"There were relatively very few people who owned a TV in Romania," 40 years ago, Radiodifuziunea Romana presenter Ion Ghitulescu said. He told HotNews.ro what broadcasting the landing on the moon meant for him, why there was no communist censorship and what the Americans did for things to run smoothly.
He was presenting the morning bulletin and sport news since 1967 when he was invited to tell Romanians about the space missions. The News department asked him to present the moon landing. He chose a very good English speaker, Catinca Ralea - chief of the English show from Radio Romania - and a physicist: Ion Pascaru.
The latter had published five books on cosmos and extra-terrestrial flight until the Apollo 11 moment. "And kind of modern Jules Verne. In 1972 he left in the USA and I haven't heard from him since", Ghitulescu remembers.
According to him, the radio cast on the moon operation were a success. "There were very few people who had a TV set and very many the ones owning a radio. Of course the public called to congratulate us, and the head of the department gave us a significant payslip," the radio presenter said.
Despite the fact that there was news about America broadcasted in a communist country, the radio team were given freedom while being on air. Ion Ghitulescu said that it wasn't the only moment when the radio gave the staff freedom of expression. In 1968, when Czechoslovakia had been invaded by the troops of the Warsaw Pact countries, Romania was against the invasion and the radio could broadcast news from this position. They used France Presse and Reuters news.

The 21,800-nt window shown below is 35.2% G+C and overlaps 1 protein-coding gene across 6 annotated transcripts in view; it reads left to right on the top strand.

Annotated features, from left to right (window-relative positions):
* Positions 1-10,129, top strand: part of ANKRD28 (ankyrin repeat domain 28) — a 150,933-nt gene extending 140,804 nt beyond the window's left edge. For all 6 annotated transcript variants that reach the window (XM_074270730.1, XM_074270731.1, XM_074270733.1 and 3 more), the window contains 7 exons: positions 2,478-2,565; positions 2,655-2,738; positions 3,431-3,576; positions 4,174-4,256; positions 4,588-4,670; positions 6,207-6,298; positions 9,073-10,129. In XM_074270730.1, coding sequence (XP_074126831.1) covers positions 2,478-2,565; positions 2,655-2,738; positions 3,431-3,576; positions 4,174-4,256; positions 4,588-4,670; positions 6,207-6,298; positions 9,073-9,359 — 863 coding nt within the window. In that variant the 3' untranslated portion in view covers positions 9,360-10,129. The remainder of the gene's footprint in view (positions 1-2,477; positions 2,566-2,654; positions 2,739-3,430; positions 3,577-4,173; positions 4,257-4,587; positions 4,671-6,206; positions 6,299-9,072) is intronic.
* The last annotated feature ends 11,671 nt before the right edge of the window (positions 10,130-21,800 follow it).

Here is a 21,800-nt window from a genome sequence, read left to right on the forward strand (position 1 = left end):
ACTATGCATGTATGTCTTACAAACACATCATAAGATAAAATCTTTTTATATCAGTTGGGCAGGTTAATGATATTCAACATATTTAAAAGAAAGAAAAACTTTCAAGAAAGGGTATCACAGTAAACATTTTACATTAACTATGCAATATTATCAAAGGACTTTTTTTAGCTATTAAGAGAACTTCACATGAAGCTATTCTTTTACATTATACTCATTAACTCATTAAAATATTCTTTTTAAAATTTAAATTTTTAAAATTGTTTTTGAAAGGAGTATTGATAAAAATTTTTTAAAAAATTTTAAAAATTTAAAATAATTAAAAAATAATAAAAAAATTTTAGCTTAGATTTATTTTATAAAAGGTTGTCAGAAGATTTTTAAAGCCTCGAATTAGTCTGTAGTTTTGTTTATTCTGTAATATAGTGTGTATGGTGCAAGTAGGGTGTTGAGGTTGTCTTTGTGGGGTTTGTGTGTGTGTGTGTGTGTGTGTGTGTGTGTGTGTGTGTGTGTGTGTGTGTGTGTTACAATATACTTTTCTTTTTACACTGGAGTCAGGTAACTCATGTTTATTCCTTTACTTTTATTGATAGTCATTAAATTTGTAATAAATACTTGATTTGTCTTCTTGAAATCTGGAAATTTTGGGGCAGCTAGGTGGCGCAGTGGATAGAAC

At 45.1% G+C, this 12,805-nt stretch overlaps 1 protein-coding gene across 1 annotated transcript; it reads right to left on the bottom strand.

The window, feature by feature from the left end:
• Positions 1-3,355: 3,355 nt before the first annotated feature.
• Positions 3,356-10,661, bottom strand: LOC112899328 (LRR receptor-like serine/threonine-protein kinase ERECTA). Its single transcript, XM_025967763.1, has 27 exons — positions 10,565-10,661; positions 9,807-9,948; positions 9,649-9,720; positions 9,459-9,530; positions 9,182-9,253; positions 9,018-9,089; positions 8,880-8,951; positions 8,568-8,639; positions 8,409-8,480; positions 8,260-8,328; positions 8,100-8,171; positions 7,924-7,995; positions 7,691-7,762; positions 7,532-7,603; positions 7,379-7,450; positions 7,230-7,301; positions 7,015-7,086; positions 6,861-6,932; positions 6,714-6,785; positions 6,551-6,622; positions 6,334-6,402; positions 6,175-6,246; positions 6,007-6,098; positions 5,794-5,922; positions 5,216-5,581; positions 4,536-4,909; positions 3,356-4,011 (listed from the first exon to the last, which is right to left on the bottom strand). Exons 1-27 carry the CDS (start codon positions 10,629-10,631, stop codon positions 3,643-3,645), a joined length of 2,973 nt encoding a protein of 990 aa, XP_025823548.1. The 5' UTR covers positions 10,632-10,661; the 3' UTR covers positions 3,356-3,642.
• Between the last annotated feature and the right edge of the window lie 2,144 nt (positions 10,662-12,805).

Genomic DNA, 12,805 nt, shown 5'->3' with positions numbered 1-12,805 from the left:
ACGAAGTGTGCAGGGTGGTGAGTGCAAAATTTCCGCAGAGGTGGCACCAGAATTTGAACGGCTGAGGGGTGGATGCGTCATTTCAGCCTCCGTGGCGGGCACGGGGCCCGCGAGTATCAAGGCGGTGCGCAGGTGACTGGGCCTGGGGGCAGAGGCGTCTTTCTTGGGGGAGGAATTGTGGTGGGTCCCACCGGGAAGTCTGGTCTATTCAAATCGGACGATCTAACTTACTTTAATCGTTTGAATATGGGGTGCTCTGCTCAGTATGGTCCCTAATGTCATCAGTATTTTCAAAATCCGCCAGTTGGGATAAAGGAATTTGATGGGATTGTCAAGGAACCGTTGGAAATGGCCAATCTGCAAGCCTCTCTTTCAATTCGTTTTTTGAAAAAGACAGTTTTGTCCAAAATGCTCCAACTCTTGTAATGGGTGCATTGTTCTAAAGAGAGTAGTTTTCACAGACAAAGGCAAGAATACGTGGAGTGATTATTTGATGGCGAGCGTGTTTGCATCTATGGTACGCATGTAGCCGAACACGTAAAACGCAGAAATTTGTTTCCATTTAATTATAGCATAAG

The radio followed the national TV channel transmissions (the sole TV channel in Romania at that time). Ghitulescu said that he only did informative materials on the subject, but once the eagle had landed that was that. The event was further debated in science shows.
Ghitulescu said the audience's interest had also been stimulated by Kennedy vs. Soviets race to conquer the space. Russian Gagarin had already been in space.
"The Americans started a series of experiments with ships, let's call them space ships, with people on board. There had been a long series of missions, all of them preparing the Apollo flight series to reach on the moon. Americans were ahead of the Soviets regarding space flights. Then there were a series of Apollo flights, aiming to land the mankind on the moon. And then there was Apollo 11, which means man's first step on the moon", Ghitulescu recounts.
The presenter said that after the Americans found out Radio Romania intended to broadcast the event, they offered the radio several facilities. "That meant a direct radio circuit with the Houston spatial centre, meaning the radio could hear everything the centre discussed with Apollo 11 crew. From the sound perspective, you were in the space flight."
The radio received, free, NASA's live images from the moon. One month prior to the mission, the American Embassy in Bucharest received for them the flight schedule, planned second by second. "It was in Romanian and its title read 'The man on the moon': all the technical data of this giant named later Apollo 11, which had over 100 meters on take off and only three meters on return (the spatial capsule); all the biographical data of the three astronauts, which was of real help for the broadcasters," Ghitulescu remembers.